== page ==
Rainy Days and Mondays

Rainy days and Mondays always get me down. I believe that is a line from an old Carpenter’s song. It’s true, though. Today isn’t actually a rainy day, it’s a perfect Indian summer type day; warm enough for short sleeves, sun shining, but with just enough of a chill to the air that if you want to curl up in a cozy sweater on your porch swing, you can. I’ve woken from yet another nightmare, though, and 4:00 am is far too early to be up.

I have therapy in a few hours. Bea met my parents on Saturday. I wonder if I should talk about my parents. Particularly, my mother. She met them. Most likely, she liked them. If she’s like the rest of the world, including me, she will feel protective towards my mom. It’s something that can’t be helped. People meet my mom, and they can sense her kindness, her goodness, the fact that she she would readily help anybody who needed help. That tends to bring out a protective side in those of us who have one– myself included.

My mom is fragile. I don’t know all the reasons why. Her mother became very ill with cancer when my mom was young, and she died when my mom was just 18. Her Dad remarried very fast, and he and his new wife have had nothing to do with any of his children from his first marriage. All of those things have had to cause deep pain. I don’t know if that is what caused the fragileness that I, and others, can sense in her, or if there is something more to the story.

My mom has memories of her childhood. Some of them are the funny, the told again and again type of memory. A lot of them are the mundane, the everyday. And yet, she has them. In my twenties, I used to love the annual wine tour because my mom, her 3 siblings and 6 cousins would all be there to tell stories of growing up. So many of those stories were the mundane, the everyday. They were the type of memories that I didn’t have. I thought these people simply had exceptional memories. I was envious.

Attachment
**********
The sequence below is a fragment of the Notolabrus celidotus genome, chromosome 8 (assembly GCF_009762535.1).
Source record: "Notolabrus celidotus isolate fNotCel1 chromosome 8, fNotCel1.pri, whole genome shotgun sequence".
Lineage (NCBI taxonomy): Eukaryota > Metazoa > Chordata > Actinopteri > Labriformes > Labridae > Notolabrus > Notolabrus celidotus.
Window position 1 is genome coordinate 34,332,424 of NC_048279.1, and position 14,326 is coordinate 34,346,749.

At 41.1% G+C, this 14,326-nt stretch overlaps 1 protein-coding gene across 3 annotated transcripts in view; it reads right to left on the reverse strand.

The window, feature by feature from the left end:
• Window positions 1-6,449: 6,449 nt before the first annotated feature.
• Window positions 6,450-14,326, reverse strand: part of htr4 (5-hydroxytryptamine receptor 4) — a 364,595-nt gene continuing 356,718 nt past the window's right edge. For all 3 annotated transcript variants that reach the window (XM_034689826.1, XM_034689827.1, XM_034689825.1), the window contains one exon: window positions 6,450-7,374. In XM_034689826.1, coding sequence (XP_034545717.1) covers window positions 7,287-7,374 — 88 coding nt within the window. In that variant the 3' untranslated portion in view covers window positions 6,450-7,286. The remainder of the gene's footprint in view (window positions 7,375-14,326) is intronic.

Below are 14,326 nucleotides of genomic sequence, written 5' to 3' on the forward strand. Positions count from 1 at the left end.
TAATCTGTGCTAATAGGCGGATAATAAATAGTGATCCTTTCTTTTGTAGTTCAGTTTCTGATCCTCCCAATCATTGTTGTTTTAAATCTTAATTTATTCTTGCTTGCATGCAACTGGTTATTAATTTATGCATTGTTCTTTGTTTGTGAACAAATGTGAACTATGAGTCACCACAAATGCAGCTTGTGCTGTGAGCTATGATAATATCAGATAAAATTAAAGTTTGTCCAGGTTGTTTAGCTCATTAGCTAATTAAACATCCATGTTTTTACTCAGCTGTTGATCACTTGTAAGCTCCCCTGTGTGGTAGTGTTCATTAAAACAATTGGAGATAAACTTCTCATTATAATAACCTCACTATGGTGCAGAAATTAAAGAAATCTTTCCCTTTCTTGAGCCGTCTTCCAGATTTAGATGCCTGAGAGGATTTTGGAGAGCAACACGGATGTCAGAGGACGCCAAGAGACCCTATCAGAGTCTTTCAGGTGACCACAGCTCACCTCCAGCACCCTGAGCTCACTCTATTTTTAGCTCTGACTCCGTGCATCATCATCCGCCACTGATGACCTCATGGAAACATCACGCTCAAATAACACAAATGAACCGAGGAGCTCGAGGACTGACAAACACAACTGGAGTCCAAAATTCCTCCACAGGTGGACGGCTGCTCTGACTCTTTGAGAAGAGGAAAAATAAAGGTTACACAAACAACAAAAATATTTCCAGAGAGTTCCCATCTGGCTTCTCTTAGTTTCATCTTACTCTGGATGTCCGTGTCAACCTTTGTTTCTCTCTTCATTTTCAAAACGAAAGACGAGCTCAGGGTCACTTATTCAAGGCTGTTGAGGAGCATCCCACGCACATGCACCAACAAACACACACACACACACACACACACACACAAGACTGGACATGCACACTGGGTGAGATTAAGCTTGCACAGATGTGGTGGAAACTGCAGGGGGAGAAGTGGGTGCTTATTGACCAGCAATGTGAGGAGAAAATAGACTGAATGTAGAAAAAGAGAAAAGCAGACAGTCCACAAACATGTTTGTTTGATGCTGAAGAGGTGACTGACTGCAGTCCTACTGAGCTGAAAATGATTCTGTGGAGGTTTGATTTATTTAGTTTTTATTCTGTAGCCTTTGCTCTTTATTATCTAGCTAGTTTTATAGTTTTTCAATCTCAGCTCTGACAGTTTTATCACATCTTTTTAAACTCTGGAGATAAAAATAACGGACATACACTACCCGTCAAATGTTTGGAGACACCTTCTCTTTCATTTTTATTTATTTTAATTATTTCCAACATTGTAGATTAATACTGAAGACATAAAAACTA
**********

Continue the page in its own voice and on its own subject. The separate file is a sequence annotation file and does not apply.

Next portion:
But back to my mom. Bea has met her, and is most likely feeling protective towards her now. How do I share my anger at this point? I already hate the very fact I am angry. I already feel guilty and terrible over my anger, I wish I could erase it, make it disappear. Bea was the one who encouraged me to let the anger have a voice. I thought that today I would try to finish this conversation, or at least this “chapter” of it. Things with my mother are so complicated, I’m not sure they will ever be finished.

Certainly, meeting my mom has to help Bea see why it’s so hard for me to really be angry with her. But it’s put me in a spot where I feel like it might not be okay to let out my anger to Bea. And, like 15 year old me, I feel a bit as thought my parents have invaded me safe place. “They met my shrink, now she likes them and is on their side!” I keep having to remind myself there are no sides, and if there were, Bea is most definitely on my side.

It’s 8:00am. I’m late. I park, pay, and run up the stairs to Bea’s office. There is no being shy about entering today.

“I’m sorry, I’m so sorry,” I say.

Bea is not phased, she tells me it’s 8:01am, and that I’m not really late.

I sit down in my customary spot on the couch, and curl into my therapy position.

Bea doesn’t say anything. I don’t say anything. I start to feel really uncomfortable, and begin picking at my fingers. I finally break the silence with a cheery, “How was your weekend?”